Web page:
A frontier territory, the Rioja Alta saw the rise of numerous castles. These fortresses are located in strategic places and have survived wars and the passage of centuries to reach our days in generally very good condition.
We’re going to start our tour in Davalillo. Its location has made it one of the references of the landscape of the Rioja Alta. From its height, it overlooks a natural ford of the Ebro; it is also an excellent point in order to control the whole valley.
On the slope of the hill where the fortress is located there was a village of the same name whose first documentary reference can be found in the 11th century. It is likely that the castle was built at the end of the 12th century, during the reign of Alfonso VIII, at a time of conflict between Navarre and Castile. In the following centuries, Davalillo was gradually depopulated in favour of San Asensio, also losing its strategic importance. It is likely that in the 15th century the town was already abandoned.
The fortress has an irregular polyhedron-shaped floor plan on seven sides. The main door faces north, towards the face of the hill where the ancient settlement was located, and is defended by two towers. The homage tower is square and in its lower part there was a chapel still easily identifiable. The complex is in an acceptable state of conservation. From the hill where it is located you can enjoy excellent views. In the lower part of the castle we find the Davalillo chapel where a traditional pilgrimage is held twice a year.
The second stop on our route will be San Vicente de la Sonsierra. Here we find an impressive fortress that dominates the town and protects the bridge over the river. A place of high strategic value.
The castle was probably built at the end of the 12th century. The solidity of its construction and the characteristics made the enclave an impregnable place. The primitive castle was located on the upper part of the hill, with the Homage Tower standing out. Nowadays, a spiral staircase allows us to access the upper part of it from where we can enjoy a magnificent view.
Surrounding the castle is a walled enclosure that gave shelter to many of the houses in the town from the fourteenth century, a situation that was maintained well into the nineteenth century. Among the residential remains found there is an old wine cellar and a press similar to the ones found in the area with sediments dating from the 12th century.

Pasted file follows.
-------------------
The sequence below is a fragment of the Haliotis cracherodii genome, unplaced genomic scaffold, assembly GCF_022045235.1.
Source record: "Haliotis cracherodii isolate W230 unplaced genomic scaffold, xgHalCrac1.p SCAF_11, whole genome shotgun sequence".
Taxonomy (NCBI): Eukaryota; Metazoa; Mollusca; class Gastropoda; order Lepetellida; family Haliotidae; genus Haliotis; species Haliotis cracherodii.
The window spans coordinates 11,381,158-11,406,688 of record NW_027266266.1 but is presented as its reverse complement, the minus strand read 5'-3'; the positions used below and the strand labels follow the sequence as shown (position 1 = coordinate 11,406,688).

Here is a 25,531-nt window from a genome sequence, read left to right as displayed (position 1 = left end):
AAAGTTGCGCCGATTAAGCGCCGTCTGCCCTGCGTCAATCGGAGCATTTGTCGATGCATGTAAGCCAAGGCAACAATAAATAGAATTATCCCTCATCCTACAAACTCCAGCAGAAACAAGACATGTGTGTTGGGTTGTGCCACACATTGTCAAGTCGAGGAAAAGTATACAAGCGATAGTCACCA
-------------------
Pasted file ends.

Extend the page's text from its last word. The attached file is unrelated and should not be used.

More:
Our next stage takes us to Cuzcurrita del Río Tirón. This is a 14th century fortress, although the castle has undergone some modifications over time. The Homage Tower stands out from it. It is a solid square building with defensive reinforcements in the form of small towers in its upper corners. The tower is located in the centre of a walled space, also square in shape, with defensive cubes at each of its corners. Outside this wall there is a second enclosure formed by another that will serve as the first line of defence. The castle is now private property.
Sajazarra is our last stop. The current castle was built in the 15th century on top of an earlier defensive tower. It has a rectangular-shaped outer wall with defensive cubes at the corners. The main door is also protected by two other cubes. The keep occupies a large part of the courtyard. It is also rectangular in shape. The corners have octagonal-shaped towers. As in the previous case it is now private property.
These are not the only castles in the region. There are remains of Briones Castle, a walled town of unquestionable interest. Today we can see the remains of the homage tower. Torremontalbo and Anguciana both have strong towers in a very good state of conservation (today private properties). Haro also had a fortress of which some remains have been preserved.
To visit the castles in the area is to take a trip to a past of war and frontier. And it is to enjoy a heritage that gives us the possibility of discovering a past that is presented to us today thanks to these testimonies.